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Herb Ritts Exhibit at the J. Paul Getty Museum

From 1991-1996, I had the unique opportunity to work with one of the most talented still photographers of the 20th Century. When I met Herb Ritts, it was as a gaffer. Joseph Yacoe was one of my clients and a mentor. He got the call to do a Levi Loose Jeans ad in Morocco directed by Herb Ritts. I was asked to organize the lighting for the intense shooting schedule in eight different cities. During this campaign, Herb and I really hit it off. This friendship quickly turned into helping him light all of his still work.

Not only was Herb a great artist, he was also an amazing human being. I learned so much from him in terms of how he talked to the talent and how his demeanor quickly put them at ease. He was so good at relating to others.

 

“Hard Light”

When I came on board as Herb’s regular lighting director on still shoots, I quickly understood what made him different. Herb was into hot lights. This terminology is big in the still world. It means lights that do not flash and create heat. Herb hated strobes. He loved looking through the viewfinder and seeing the light. He was able to orient a model’s face perfectly by being able to see the light, instead of taking a shot, then looking at it. He wanted to stay liquid. “Herb Liquid” was what we called it in the moment.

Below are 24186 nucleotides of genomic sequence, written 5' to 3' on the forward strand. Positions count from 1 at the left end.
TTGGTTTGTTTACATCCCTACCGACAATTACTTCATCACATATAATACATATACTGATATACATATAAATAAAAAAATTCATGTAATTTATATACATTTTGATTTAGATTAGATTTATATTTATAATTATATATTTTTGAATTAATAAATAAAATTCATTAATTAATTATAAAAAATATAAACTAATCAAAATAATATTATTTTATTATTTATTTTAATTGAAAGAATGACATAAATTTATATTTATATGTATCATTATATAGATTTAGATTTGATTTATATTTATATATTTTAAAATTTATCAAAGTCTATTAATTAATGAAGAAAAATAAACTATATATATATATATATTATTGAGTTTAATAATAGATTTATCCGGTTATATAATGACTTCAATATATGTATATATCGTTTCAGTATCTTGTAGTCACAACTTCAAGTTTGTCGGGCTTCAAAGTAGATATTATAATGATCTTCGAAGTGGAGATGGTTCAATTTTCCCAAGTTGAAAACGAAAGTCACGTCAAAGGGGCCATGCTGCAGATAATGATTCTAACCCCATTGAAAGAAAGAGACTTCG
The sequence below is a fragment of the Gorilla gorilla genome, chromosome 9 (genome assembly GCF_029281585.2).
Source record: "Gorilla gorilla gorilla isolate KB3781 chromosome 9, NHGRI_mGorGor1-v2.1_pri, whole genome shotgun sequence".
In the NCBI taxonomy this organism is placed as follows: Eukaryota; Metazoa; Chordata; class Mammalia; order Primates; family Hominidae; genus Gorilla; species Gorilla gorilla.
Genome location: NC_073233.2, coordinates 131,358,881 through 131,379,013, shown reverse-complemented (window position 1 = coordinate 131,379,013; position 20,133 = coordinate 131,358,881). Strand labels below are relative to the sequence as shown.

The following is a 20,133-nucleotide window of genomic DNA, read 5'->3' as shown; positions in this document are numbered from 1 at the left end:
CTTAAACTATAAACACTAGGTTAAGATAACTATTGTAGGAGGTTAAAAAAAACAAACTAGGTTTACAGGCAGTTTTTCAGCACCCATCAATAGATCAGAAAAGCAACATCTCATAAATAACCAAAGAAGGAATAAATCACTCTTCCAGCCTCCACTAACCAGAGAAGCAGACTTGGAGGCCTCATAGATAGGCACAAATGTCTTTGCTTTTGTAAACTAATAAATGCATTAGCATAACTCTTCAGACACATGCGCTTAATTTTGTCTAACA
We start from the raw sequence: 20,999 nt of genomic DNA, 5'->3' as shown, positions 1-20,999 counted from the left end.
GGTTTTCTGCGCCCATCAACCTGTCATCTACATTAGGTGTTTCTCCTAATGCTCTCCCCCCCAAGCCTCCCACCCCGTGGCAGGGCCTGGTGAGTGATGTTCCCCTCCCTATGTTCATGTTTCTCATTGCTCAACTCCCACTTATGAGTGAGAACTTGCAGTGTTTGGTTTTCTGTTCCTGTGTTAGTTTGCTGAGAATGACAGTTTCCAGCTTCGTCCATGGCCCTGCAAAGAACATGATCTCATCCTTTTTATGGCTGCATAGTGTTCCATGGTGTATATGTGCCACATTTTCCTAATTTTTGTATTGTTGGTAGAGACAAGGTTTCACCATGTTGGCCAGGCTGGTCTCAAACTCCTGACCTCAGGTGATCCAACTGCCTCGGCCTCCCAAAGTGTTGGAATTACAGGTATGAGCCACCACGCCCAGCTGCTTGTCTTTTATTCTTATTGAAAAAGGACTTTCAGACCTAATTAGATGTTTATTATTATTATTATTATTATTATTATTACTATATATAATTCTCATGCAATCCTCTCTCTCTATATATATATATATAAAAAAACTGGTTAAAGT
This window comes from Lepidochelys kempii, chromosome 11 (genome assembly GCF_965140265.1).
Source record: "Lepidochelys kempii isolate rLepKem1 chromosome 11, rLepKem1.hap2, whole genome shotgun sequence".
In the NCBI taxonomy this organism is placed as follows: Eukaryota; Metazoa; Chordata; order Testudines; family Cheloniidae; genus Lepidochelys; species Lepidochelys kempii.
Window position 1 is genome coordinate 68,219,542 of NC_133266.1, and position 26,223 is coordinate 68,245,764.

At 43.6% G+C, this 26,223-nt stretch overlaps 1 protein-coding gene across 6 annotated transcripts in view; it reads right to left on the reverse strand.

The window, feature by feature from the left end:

Traveling all over the world with Herb was absolutely incredible. Some of my best jobs to date have been with him. He inspired me to light, to look at a woman’s face and see which is the best side to light. I was blown away with how he would position his light, his HARD LIGHT. It became my mission to know where and when to position the light and from which side was best. Soon Herb did not have to say anything. We became so in sync as artists that he would show up, look at what I had set up and head back to make-up and hair.

 

“Heading Inside the Arctic Circle”

One of the last times that Herb and I worked together was in Sweden. We were sent about 150 miles inside the Arctic Circle to shoot an Absolute Vodka campaign with Vogue and Versace. Our two models were Naomi Campbell and Kate Moss. We had all become good friends over the years and were shooting at the famous Ice Hotel. It was an insane job in every way – the art, the sets, the conditions and the beauty.

Here are four shots from this amazing shoot in 1996. We only had four hours of twilight and no daylight. The sun never rose above the horizon. For the first shot, we had the luck of a snow storm that whipped up right at the perfect moment.

 
Herb Ritts
Herb Ritts
Herb Ritts
Herb Ritts
 
I encourage all of you to attend Herb’s expose, which is at the Getty in LA until September 2nd. This is the last week. The exhibition also offers a screening room featuring Herb’s videos and commercial work as a director, as well as a documentary that I was privileged to be part of (embedded below). Herb changed the way I looked at light; he shaped me as a cinematographer, as an artist. I will always miss him.